But soon when Microsoft realized that no matter what you tell people, they aren’t switching to Windows 8, within 12 months, they ended their own three-year-upgrade policy. Lo and behold, the world witnessed yet another Windows operating system: Windows 8.1. With 8.1, Microsoft brought back the missing Start button, made its integration with SkyDrive better, added support for 3d printing and P2P WiFi direct. In a nutshell, Microsoft made Windows 8 better.

Windows 8.1 fixed many of the mess that its predecessor had created. According to latest reports, for the first time ever Windows 8 and 8.1 are constituting 10.5% of all desktop computers across the globe. But despite constant warnings, Windows XP still boots 29% of the computers, and Windows 7 is still going strong with 47%. And that’s what Microsoft’s real problem is now. They need to make something that will make people switch forward from the aforementioned operating system(s).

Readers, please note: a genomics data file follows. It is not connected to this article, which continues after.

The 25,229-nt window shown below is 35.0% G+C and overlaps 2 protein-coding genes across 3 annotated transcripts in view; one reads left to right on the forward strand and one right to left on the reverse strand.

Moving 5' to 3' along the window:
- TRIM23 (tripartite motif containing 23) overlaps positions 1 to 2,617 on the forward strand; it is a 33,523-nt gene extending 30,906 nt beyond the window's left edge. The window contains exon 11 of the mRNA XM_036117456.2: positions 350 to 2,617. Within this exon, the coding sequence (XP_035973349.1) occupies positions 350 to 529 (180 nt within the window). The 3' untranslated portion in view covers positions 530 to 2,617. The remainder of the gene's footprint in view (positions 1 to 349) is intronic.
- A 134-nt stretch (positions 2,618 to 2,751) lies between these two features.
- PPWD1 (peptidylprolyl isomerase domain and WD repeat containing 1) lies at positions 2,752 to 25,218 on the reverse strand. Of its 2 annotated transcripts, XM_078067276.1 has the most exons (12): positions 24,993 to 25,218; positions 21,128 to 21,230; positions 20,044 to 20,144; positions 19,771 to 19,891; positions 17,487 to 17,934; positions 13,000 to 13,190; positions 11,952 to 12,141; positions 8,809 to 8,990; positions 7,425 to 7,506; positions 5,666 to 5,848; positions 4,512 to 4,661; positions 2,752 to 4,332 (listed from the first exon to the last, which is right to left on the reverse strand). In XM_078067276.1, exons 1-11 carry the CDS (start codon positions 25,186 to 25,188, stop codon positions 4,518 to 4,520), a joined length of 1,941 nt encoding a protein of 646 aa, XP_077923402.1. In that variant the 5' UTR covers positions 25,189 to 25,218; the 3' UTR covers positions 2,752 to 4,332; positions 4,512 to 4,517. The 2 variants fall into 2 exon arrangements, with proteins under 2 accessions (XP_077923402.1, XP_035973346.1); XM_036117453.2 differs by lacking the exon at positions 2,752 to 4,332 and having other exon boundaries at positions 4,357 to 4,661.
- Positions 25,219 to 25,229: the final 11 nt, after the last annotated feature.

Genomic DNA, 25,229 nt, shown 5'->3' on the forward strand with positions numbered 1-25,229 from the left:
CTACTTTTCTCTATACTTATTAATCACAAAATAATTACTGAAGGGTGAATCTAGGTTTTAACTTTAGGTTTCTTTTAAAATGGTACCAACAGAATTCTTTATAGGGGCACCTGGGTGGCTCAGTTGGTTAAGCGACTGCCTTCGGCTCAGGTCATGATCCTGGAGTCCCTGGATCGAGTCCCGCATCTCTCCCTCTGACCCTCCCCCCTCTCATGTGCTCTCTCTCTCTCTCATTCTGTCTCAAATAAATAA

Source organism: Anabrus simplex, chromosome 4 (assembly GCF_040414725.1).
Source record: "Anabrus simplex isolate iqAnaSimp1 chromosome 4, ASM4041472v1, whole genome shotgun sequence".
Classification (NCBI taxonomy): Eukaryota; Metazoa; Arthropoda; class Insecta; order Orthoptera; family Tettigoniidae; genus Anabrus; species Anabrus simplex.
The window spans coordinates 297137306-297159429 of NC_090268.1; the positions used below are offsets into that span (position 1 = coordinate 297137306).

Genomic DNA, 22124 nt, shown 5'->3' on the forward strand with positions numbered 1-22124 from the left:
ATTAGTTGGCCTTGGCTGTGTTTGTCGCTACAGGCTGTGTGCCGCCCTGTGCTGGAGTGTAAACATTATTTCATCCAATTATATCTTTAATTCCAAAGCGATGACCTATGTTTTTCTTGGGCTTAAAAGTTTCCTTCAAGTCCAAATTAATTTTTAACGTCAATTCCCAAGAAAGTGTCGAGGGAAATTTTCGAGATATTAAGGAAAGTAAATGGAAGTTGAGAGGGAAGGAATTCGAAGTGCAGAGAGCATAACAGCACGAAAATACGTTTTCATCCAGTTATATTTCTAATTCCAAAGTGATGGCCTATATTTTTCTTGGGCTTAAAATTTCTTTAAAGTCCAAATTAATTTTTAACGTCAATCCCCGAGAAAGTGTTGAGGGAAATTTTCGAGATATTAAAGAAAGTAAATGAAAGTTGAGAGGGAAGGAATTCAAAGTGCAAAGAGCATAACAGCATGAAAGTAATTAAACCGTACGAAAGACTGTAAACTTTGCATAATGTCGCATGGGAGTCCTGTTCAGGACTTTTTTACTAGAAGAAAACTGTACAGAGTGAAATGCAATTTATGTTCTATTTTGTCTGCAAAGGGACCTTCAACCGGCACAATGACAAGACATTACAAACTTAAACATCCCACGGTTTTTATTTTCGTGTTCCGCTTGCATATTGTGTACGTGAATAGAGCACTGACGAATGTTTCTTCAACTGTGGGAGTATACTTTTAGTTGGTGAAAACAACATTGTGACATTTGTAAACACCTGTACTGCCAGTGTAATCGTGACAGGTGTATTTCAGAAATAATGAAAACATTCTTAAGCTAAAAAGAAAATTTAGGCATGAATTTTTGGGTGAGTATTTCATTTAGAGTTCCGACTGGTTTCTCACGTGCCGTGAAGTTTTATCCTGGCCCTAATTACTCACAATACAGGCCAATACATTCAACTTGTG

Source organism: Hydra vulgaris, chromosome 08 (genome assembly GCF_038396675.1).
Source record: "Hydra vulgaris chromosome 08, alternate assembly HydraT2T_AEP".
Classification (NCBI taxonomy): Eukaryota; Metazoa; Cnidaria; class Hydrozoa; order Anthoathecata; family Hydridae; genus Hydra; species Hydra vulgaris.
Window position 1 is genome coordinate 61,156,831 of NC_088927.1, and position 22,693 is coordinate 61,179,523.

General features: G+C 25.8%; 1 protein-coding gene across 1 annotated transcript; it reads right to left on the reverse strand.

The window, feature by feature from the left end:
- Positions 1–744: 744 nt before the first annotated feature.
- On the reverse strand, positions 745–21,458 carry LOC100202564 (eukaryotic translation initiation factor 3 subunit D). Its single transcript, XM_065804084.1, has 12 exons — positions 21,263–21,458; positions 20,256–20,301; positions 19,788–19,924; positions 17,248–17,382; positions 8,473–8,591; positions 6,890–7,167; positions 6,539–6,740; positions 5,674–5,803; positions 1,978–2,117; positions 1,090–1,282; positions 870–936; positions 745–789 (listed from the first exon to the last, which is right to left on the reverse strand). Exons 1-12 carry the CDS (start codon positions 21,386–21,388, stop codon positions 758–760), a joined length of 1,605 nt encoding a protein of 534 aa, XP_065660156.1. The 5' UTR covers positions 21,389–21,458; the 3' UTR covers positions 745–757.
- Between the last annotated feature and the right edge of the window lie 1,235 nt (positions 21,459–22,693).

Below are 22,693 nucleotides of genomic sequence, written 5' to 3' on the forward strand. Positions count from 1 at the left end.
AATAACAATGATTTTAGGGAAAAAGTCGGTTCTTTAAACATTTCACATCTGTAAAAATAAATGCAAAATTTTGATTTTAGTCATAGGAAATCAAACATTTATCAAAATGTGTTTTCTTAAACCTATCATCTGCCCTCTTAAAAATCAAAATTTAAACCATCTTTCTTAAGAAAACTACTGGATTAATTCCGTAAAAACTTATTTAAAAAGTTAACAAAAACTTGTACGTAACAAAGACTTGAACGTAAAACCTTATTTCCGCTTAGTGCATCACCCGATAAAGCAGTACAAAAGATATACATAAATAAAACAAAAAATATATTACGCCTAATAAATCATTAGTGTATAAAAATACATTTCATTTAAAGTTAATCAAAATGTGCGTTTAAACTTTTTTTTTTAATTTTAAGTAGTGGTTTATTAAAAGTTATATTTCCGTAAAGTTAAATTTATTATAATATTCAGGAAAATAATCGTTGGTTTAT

So what’s next for Microsoft’s desktop operating system? There are too many rumors, concept videos, leaks, demands, speculations and expectations circling around Microsoft’s next operating system.  Without further ado, let’s see what changes and new features we can see in Windows Update 1 and “Threshold”, aka, Windows 9.

Windows 8.1 Update 1

Also known as ‘Spring update’ this update is expected to arrive at or after Microsoft’s BUILD Developer Conference 2014 – which is to be held at San Francisco from April 2-4.